NEW YORK – The Rangers returned to their roots Wednesday night.
And because they did, they’re returning to Washington with their best-of-seven Eastern Conference Quarterfinal tied at two games apiece. The Rangers edged past the Capitals, 4-3, in a classic Game 4 postseason contest in front of a rabid crowd of 17,200 at Madison Square Garden.
New York’s roots are stunning: 33 blocked shots – ten of them coming in the final 12:39, during which the Capitals threw everything but the kitchen sink at the Rangers in a futile attempt to tie Game 4. The Rangers registered 38 hits.
“They have a lot of guys that can do a lot of pretty impressive things on offense,” said center Brian Boyle. “You’re just trying to protect as best you can. When all else fails, we got Hank back there.”
“I think that’s going to be a big part of it here, as we go through the next few games – however many games there is,” Tortorella said of the physicality. “That’s what playoffs is; it’s about attrition, and handling that type of situation.”
Perhaps most importantly, they held Alex Ovechkin to only one shot on goal in 23:36, while blocking five other attempts from one of the most dynamic forwards in the NHL. After holding Ovechkin to only three goals and one assist during the seven-game conference semifinal last season, the Rangers have held Ovechkin to only one goal and one assist through the first four games of this conference quarterfinal.
“I think I really have to play better,” Ovechkin said. “When we have a chance to play in their zone, we have to use it. Tonight we didn’t do it. Now, I think we have lots of reasons to score goals.”
“Obviously he’s a pretty dynamic player for them, so we want to finish hard when we can,” said Dan Girardi, who leads the NHL with 19 blocked shots this postseason. “We’re not going to go out of our way to hit him, but we want to make the game hard for him. He’s going to keep coming. You just have to keep hitting him and he’s going to keep making plays.”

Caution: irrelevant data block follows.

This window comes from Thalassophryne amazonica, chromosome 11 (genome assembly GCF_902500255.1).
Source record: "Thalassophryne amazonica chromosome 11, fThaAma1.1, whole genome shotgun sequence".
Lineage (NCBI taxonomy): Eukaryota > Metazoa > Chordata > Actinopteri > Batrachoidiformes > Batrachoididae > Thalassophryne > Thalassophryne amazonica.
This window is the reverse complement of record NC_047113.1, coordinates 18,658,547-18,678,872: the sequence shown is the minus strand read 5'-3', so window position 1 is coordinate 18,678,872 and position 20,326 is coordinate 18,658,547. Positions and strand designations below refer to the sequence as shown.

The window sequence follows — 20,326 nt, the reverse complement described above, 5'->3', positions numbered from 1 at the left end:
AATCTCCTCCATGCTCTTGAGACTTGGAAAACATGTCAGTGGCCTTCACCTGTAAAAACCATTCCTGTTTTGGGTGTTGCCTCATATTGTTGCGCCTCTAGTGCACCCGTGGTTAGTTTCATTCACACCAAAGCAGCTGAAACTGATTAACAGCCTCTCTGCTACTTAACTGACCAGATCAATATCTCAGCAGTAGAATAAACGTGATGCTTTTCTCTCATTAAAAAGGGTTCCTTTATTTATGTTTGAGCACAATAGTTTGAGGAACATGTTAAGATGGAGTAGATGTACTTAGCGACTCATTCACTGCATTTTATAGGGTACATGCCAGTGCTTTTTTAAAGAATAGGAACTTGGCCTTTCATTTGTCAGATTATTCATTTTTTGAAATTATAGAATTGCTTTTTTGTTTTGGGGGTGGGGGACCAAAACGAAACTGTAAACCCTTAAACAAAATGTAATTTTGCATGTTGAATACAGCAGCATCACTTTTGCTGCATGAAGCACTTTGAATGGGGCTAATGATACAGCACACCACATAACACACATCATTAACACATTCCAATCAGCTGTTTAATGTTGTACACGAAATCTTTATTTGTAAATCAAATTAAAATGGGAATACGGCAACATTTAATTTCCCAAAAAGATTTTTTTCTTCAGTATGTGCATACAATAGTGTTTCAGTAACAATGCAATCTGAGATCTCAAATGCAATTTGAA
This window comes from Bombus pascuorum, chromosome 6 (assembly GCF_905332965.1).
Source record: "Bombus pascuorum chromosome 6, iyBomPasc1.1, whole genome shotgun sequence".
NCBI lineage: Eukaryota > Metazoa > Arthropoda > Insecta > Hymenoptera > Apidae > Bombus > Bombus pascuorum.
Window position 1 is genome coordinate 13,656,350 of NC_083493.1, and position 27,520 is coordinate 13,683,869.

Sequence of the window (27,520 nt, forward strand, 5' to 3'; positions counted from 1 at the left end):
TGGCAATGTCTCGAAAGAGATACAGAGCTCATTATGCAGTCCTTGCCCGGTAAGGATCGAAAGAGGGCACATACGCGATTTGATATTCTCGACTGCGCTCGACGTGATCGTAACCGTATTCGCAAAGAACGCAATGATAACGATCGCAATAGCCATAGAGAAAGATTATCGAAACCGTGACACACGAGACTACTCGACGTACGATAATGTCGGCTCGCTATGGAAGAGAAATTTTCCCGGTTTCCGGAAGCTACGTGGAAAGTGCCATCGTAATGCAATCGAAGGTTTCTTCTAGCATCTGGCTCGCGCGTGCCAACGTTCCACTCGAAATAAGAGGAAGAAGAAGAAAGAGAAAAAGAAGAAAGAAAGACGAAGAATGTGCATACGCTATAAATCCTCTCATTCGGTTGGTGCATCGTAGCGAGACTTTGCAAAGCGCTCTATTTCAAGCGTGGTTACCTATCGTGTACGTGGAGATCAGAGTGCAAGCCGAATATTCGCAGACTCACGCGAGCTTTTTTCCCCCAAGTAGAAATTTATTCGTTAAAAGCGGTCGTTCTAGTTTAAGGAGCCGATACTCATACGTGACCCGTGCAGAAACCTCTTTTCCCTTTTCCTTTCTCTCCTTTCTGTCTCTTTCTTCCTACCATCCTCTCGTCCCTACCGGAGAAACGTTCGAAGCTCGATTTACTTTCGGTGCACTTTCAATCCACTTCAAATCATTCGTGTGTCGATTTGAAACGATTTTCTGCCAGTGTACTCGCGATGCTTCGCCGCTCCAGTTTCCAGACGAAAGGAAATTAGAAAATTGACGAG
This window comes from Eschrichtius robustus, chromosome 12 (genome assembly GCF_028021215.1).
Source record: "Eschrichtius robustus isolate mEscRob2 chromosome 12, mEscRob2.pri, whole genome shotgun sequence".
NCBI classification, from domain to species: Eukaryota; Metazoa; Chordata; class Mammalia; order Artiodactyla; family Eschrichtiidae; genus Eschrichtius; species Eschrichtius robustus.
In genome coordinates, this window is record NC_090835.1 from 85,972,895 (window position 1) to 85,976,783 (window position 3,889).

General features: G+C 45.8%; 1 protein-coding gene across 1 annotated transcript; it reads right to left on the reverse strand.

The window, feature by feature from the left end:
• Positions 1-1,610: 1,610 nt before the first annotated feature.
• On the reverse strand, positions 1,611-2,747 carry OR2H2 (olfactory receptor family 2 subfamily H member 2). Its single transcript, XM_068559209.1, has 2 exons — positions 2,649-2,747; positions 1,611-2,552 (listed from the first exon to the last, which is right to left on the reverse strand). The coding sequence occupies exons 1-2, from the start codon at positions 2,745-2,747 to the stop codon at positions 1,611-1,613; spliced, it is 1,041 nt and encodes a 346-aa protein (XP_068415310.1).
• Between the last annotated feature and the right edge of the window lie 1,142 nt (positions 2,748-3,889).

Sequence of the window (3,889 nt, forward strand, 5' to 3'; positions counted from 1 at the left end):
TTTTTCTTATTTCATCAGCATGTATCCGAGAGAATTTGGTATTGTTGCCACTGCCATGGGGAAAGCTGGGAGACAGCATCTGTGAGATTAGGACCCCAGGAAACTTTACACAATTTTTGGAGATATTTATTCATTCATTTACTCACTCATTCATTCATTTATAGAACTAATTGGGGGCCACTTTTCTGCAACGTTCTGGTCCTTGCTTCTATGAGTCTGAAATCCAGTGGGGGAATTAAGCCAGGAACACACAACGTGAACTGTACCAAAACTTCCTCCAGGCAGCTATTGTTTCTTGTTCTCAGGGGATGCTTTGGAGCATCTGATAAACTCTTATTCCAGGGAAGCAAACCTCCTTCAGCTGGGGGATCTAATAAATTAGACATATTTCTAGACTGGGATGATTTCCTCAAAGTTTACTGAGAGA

“He’s an elite player,” Rangers defenseman Ryan McDonagh said of Ovechkin. “He’s probably used to taking big hits. We need to be physical when we can on him. He’s a strong player on his skates, he sees the ice so well, he’s a tough player to hit because he’s so mobile. Any time we can get a lick, we have to take it.”
“Those two are studs,” Boyle said of the Rangers’ top defensive pair. “Really all our D have done a great job against him. It’s a group effort. But, those two are pretty stellar, obviously.”
It wasn’t easy. After the Rangers took a two-goal lead with 13:58 remaining, the Capitals inched to within one 89 seconds later. New York held serve from there, fending off an attack from one of the most dangerous offensive teams in the NHL.
“You just have to make up your mind. No more [goals],” said stalwart Rangers goaltender Henrik Lundqvist (27 saves). “Whatever comes next here, you have to step up and make the save. I thought the guys played unbelievable. They worked really hard and blocked a lot of shots.”
“It’s one of our foundations for our success,” McDonagh said after logging 31:29 of ice time, his third career 30+ minute postseason contest. “We trust guys being in the lane, we read off that as a unit of five out there. Guys get more excited on the bench at times for a block than they do for a goal and nice offensive plays, because we know it’s such a huge part of our success.”
Even more impressive, the Rangers did it without their best defenseman. Marc Staal, who returned Monday, asked out of the lineup before Game 4 because he didn’t think he would be able to help his team win.
“We know what Marc is to this team, but he’s going to have ups and downs on his comeback,” McDonagh said. “It’s a very humble and gutsy decision by him to sit out, knowing he doesn’t want to hurt the team. If he’s not ready he’s not just going to play because he’s Marc Staal.”
“You need to defend against them, no matter who you’re playing, you need to defend,” Tortorella said of his team’s terrific defensive effort. “Part of our defending is blocking shots. I thought we did a pretty good job of it. There were times we struggled, but we didn’t break.”
The Rangers won 64% of the game’s faceoffs, the first time they’ve won more faceoffs this series. Derick Brassard, who had two assists for his second straight multi-point game, won eight of nine, while Brian Boyle won 11 of 16 to lead all Rangers.
The Rangers held the Capitals scoreless in two power plays. They’re 10-for-12 (83.3%) on the penalty kill this series.
INSIDE THE RANGERS LOCKER ROOM